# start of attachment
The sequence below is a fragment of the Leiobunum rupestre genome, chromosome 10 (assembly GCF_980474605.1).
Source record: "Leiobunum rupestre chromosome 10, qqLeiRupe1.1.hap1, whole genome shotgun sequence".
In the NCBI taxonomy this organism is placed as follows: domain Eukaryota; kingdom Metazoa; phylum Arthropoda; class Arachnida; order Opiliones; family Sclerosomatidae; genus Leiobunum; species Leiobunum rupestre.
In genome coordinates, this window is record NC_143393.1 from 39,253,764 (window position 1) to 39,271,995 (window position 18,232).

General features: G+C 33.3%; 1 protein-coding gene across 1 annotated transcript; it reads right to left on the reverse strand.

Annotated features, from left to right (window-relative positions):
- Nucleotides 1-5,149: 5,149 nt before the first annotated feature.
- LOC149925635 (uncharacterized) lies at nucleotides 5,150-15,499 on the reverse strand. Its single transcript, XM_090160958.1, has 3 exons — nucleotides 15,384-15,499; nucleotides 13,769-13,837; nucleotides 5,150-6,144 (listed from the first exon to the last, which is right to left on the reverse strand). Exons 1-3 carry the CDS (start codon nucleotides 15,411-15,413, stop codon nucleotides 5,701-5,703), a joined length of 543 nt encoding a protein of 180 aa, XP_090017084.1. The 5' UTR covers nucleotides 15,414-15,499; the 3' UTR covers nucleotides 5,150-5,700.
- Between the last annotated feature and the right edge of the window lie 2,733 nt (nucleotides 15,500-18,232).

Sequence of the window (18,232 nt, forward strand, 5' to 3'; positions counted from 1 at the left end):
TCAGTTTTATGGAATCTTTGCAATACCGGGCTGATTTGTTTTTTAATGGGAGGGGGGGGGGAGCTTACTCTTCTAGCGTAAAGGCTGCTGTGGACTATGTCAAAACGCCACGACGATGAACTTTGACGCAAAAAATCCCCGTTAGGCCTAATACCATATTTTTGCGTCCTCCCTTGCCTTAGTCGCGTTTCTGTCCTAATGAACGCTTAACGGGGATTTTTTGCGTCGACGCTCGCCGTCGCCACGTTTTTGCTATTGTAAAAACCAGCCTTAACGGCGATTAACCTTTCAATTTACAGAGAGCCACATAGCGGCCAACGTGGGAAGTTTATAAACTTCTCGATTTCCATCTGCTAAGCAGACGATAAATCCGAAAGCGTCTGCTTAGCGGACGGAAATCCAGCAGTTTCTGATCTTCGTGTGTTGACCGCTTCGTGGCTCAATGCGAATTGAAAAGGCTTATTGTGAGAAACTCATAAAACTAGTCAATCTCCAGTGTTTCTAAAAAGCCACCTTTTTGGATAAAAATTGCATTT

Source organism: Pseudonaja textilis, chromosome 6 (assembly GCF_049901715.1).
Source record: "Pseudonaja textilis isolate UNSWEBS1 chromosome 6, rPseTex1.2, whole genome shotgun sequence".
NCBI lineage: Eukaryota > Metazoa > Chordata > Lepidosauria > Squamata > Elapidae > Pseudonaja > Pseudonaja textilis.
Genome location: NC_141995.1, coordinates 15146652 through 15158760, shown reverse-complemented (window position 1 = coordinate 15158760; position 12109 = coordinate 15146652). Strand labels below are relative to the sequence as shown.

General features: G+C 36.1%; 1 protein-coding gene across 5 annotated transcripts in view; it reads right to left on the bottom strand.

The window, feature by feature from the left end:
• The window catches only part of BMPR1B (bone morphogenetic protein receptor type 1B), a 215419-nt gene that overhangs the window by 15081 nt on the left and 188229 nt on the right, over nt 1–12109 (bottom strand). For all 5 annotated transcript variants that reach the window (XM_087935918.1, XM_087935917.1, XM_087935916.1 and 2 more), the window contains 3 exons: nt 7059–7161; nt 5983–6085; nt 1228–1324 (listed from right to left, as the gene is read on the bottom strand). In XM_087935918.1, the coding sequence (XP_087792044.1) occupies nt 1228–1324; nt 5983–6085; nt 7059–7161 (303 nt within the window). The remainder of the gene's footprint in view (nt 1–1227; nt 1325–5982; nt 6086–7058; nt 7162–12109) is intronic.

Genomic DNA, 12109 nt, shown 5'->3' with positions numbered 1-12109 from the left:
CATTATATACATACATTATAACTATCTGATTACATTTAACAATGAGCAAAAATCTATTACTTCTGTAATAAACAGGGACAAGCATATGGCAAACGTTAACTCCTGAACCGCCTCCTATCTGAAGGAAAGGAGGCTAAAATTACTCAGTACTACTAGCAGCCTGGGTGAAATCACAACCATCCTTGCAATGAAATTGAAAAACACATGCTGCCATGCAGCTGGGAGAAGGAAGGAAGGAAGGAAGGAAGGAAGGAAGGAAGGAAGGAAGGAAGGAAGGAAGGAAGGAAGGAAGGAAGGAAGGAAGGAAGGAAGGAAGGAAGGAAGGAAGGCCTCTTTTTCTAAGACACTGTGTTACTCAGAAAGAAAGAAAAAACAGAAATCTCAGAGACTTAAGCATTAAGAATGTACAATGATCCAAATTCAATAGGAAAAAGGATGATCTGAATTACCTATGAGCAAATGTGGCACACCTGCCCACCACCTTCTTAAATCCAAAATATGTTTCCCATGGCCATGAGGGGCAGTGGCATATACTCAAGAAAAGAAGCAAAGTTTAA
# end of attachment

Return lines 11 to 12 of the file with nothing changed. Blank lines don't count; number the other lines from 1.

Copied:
TCAGTTTTATGGAATCTTTGCAATACCGGGCTGATTTGTTTTTTAATGGGAGGGGGGGGGGAGCTTACTCTTCTAGCGTAAAGGCTGCTGTGGACTATGTCAAAACGCCACGACGATGAACTTTGACGCAAAAAATCCCCGTTAGGCCTAATACCATATTTTTGCGTCCTCCCTTGCCTTAGTCGCGTTTCTGTCCTAATGAACGCTTAACGGGGATTTTTTGCGTCGACGCTCGCCGTCGCCACGTTTTTGCTATTGTAAAAACCAGCCTTAACGGCGATTAACCTTTCAATTTACAGAGAGCCACATAGCGGCCAACGTGGGAAGTTTATAAACTTCTCGATTTCCATCTGCTAAGCAGACGATAAATCCGAAAGCGTCTGCTTAGCGGACGGAAATCCAGCAGTTTCTGATCTTCGTGTGTTGACCGCTTCGTGGCTCAATGCGAATTGAAAAGGCTTATTGTGAGAAACTCATAAAACTAGTCAATCTCCAGTGTTTCTAAAAAGCCACCTTTTTGGATAAAAATTGCATTT

Source organism: Pseudonaja textilis, chromosome 6 (assembly GCF_049901715.1).